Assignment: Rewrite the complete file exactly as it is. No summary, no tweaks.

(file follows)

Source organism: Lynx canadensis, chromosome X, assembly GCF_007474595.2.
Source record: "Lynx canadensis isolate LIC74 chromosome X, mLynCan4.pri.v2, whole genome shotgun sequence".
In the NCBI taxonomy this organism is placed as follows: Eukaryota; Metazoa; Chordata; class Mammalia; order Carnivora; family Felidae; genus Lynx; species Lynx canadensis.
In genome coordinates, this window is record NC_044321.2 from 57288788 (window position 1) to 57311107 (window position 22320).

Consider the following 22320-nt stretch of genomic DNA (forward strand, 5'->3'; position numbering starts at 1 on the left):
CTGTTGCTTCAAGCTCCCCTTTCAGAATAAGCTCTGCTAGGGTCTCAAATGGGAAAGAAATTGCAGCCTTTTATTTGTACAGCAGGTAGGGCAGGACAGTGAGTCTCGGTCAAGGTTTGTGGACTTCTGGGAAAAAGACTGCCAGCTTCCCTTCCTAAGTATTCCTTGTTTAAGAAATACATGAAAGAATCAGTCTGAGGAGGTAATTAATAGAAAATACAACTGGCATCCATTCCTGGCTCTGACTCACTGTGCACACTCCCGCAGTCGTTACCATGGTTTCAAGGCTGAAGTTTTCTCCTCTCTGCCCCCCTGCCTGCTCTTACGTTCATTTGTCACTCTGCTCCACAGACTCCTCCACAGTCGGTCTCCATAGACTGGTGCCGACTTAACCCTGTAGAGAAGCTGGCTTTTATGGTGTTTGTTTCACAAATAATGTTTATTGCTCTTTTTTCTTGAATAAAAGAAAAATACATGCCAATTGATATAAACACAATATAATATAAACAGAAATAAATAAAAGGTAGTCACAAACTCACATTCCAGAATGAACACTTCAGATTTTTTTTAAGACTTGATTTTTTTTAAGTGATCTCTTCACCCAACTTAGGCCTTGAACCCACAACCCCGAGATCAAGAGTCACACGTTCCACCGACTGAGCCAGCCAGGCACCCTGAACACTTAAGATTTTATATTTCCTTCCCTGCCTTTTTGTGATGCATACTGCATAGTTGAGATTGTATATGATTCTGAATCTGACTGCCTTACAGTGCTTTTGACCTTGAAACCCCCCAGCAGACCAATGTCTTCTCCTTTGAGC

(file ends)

Source organism: Lynx canadensis, chromosome X, assembly GCF_007474595.2.
Source record: "Lynx canadensis isolate LIC74 chromosome X, mLynCan4.pri.v2, whole genome shotgun sequence".
In the NCBI taxonomy this organism is placed as follows: Eukaryota; Metazoa; Chordata; class Mammalia; order Carnivora; family Felidae; genus Lynx; species Lynx canadensis.
In genome coordinates, this window is record NC_044321.2 from 57288788 (window position 1) to 57311107 (window position 22320).

Consider the following 22320-nt stretch of genomic DNA (forward strand, 5'->3'; position numbering starts at 1 on the left):
CTGTTGCTTCAAGCTCCCCTTTCAGAATAAGCTCTGCTAGGGTCTCAAATGGGAAAGAAATTGCAGCCTTTTATTTGTACAGCAGGTAGGGCAGGACAGTGAGTCTCGGTCAAGGTTTGTGGACTTCTGGGAAAAAGACTGCCAGCTTCCCTTCCTAAGTATTCCTTGTTTAAGAAATACATGAAAGAATCAGTCTGAGGAGGTAATTAATAGAAAATACAACTGGCATCCATTCCTGGCTCTGACTCACTGTGCACACTCCCGCAGTCGTTACCATGGTTTCAAGGCTGAAGTTTTCTCCTCTCTGCCCCCCTGCCTGCTCTTACGTTCATTTGTCACTCTGCTCCACAGACTCCTCCACAGTCGGTCTCCATAGACTGGTGCCGACTTAACCCTGTAGAGAAGCTGGCTTTTATGGTGTTTGTTTCACAAATAATGTTTATTGCTCTTTTTTCTTGAATAAAAGAAAAATACATGCCAATTGATATAAACACAATATAATATAAACAGAAATAAATAAAAGGTAGTCACAAACTCACATTCCAGAATGAACACTTCAGATTTTTTTTAAGACTTGATTTTTTTTAAGTGATCTCTTCACCCAACTTAGGCCTTGAACCCACAACCCCGAGATCAAGAGTCACACGTTCCACCGACTGAGCCAGCCAGGCACCCTGAACACTTAAGATTTTATATTTCCTTCCCTGCCTTTTTGTGATGCATACTGCATAGTTGAGATTGTATATGATTCTGAATCTGACTGCCTTACAGTGCTTTTGACCTTGAAACCCCCCAGCAGACCAATGTCTTCTCCTTTGAGC